Saturday, December 23, 2006

The Gift


Ed McGrath had only wanted one thing. It was his goal when he first started training in Isshinryu karate: to make it to brown belt. Brown belts, apparently, stood out as the most determined and spirited fighters in the dojo he trained at. Eventually he did achieve the rank of ikkyu (brown belt). He had been training at that level for some time when one day after finishing a round of basics, the chief instructor, Don Nagle, had everyone sit down. McGrath and another student were told to get up and were motioned to the center of the deck.

Hajime!

One by one he was made to fight every student in the school. The year was 1959, and during karate's formitive years in the States, kumite was rough-and-tumble. Punches and kicks were rarely pulled, and knockouts were common. It should come as no surprise then that karate's ultimate rite of passage - the black belt test - was a brutal affair. After over twenty grueling matches, Ed McGrath was promomted to shodan (1st degree black belt). Master Nagle presented him with his own obi (belt) - the same one given to him a few years earlier by his sensei - Isshinryu's founder, Tatsuo Shimabuku.

Ed McGrath eventually opened his own school, and in time gave away his black belt to one of his own senior students. Through the years, Don Nagle's original obi was passed down through one generation after another of dedicated students, each one realizing its significance. When Master Nagle passed away in 1999, the last student to receive this belt returned it to the Nagle family.

In any act of giving or self-sacrifice we somehow gain something. I've never expected anything in return for all the belts I've given away. But I still have my original black belt and white belt. During his final days, Jigoro Kano - judo's illustrious founder and progenitor of the colored belt ranking system, asked to be buried with his white belt. "You can have my black belt; wear it proudly", he told one of his students. "Where I'm going, we're all white belts anyway."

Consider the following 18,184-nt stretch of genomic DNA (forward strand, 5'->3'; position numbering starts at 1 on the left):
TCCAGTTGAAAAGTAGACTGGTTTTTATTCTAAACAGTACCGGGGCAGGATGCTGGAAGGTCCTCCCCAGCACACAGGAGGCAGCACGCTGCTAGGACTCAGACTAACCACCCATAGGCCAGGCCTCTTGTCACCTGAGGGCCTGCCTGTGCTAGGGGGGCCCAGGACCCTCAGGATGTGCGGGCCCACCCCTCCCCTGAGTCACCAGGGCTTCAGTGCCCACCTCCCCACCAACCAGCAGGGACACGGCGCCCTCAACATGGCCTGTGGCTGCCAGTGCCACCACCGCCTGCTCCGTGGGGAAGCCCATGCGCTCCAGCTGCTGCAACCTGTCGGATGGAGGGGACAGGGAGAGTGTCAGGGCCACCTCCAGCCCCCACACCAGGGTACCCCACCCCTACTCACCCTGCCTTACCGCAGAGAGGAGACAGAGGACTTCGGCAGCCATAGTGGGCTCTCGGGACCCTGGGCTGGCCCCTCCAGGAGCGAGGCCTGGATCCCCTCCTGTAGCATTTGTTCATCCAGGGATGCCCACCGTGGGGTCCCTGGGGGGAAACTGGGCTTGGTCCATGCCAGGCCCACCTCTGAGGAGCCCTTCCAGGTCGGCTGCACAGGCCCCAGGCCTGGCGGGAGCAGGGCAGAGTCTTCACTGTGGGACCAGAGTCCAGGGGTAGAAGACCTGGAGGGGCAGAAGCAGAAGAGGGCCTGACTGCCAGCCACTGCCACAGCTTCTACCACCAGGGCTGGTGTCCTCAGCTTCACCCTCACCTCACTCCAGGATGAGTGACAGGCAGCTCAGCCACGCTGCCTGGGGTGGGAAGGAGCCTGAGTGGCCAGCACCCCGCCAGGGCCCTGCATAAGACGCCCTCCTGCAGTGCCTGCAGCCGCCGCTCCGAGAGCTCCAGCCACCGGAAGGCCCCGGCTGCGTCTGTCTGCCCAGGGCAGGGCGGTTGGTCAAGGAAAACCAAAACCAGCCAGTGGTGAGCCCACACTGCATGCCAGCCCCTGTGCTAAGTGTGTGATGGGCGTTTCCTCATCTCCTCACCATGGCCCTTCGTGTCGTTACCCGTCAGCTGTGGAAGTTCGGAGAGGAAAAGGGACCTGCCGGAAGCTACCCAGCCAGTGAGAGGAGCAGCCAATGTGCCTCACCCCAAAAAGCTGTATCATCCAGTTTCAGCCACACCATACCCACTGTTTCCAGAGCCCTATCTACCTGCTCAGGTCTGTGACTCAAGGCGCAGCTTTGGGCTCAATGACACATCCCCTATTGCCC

...we have only what we (can) give. - Carl Jung

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14 Comments:

Anonymous Dave Shevitz said...

I think one of the aspects I like best about martial arts training is that you don't hold anything back. Whether you are sparring, doing kata, or teaching, you are encouraged to commit, or give, as much of yourself as you can.

There is something very humbling in this act of trying to give as much as possible. Somehow, it seems to allow us to view ourselves and the world around us more clearly.

1:08 PM  
Blogger Colleen said...

Great blog and great post! Very insightful.:)

3:20 PM  
Blogger Gordon White said...

Hi John,

I love this story! Anyone can go buy a belt, but the blood sweat and tears that are poured into it, is what makes it special.

Thanks for the great post,

gordon

10:55 AM  
Blogger John Vesia said...

Dave:
...don't hold anything back.

Especially in the practice of kata - if we hold back there, we only gyp ourselves.
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Colleen:
Welcome to my site, and thank you for your kind words.